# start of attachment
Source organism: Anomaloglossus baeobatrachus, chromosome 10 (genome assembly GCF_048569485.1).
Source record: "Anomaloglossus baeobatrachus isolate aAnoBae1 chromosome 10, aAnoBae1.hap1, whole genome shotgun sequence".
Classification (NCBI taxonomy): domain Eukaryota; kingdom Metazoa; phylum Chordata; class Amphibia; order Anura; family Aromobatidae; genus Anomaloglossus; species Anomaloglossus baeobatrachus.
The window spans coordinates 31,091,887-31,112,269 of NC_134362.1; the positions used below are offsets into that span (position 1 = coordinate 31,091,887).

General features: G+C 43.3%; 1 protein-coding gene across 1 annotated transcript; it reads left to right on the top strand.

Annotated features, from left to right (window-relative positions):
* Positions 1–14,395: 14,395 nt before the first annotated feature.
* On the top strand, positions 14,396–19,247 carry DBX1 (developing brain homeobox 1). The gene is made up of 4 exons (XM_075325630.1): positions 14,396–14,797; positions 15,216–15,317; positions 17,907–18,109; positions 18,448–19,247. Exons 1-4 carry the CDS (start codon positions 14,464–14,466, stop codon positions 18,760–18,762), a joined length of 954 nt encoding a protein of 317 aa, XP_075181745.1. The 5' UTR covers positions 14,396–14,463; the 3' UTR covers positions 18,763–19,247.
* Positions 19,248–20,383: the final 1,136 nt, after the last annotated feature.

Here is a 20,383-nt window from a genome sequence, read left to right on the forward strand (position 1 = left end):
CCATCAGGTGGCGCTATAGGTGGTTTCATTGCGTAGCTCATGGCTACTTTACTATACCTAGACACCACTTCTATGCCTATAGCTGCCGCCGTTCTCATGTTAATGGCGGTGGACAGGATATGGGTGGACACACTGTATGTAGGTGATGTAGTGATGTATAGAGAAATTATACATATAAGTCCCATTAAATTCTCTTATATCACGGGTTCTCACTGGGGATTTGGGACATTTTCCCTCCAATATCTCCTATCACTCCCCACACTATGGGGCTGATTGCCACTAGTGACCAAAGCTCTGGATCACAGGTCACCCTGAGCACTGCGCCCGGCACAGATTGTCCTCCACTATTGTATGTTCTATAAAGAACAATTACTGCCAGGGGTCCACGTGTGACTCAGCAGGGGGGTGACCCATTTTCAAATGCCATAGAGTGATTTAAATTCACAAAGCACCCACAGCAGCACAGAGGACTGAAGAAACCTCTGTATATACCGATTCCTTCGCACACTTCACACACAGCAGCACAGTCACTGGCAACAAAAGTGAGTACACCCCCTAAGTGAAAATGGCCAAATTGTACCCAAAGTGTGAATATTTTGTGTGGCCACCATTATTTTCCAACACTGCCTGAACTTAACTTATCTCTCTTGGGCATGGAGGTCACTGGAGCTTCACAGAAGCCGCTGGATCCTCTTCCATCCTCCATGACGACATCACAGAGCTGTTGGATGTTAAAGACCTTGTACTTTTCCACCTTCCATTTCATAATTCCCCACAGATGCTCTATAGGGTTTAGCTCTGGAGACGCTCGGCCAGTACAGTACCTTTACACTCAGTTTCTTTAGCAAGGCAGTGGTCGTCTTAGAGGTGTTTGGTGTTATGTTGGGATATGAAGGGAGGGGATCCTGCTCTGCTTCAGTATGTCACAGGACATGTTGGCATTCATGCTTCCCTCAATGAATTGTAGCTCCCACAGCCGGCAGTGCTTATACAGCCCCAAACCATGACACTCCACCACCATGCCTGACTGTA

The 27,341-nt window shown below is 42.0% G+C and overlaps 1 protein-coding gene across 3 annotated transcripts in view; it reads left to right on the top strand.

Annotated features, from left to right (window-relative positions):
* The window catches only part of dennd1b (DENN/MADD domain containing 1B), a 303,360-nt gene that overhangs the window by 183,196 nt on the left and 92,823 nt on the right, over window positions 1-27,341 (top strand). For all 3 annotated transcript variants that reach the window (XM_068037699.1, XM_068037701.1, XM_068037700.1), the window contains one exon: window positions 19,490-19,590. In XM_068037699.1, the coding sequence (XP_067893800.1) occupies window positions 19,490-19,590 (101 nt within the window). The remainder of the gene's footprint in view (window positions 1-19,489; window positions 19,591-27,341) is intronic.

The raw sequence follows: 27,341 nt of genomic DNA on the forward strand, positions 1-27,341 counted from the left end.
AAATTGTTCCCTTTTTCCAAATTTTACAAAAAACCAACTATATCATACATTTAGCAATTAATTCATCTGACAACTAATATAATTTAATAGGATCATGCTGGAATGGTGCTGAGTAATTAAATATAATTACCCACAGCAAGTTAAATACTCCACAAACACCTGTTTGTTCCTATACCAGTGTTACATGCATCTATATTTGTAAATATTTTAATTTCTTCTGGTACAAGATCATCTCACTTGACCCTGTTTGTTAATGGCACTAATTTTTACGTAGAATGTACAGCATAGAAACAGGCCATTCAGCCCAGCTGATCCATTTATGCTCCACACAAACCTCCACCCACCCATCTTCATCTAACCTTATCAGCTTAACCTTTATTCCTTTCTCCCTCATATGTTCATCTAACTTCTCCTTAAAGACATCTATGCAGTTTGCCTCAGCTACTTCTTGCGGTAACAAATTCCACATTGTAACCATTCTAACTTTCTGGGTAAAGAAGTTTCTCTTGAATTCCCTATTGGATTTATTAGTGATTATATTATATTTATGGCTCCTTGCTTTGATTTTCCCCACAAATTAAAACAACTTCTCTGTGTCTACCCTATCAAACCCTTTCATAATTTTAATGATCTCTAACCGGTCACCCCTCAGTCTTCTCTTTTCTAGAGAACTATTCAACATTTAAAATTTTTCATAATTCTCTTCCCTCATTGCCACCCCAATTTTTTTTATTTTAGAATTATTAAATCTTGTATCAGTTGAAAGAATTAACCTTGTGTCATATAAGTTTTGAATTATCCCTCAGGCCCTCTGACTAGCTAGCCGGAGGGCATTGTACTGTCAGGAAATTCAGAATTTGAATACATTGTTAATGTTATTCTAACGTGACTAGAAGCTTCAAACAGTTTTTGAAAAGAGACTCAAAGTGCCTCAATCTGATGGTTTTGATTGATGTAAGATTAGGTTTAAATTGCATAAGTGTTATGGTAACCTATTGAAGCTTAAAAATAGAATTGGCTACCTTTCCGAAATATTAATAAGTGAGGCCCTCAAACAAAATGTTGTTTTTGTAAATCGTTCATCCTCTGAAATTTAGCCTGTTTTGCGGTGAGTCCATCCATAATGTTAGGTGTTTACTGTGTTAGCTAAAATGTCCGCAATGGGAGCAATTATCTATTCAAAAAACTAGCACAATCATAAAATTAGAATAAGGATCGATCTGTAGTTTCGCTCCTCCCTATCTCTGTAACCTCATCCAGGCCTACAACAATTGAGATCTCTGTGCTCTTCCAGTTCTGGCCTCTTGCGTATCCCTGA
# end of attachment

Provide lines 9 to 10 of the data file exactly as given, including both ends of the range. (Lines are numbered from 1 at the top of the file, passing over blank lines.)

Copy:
* Positions 19,248–20,383: the final 1,136 nt, after the last annotated feature.

Here is a 20,383-nt window from a genome sequence, read left to right on the forward strand (position 1 = left end):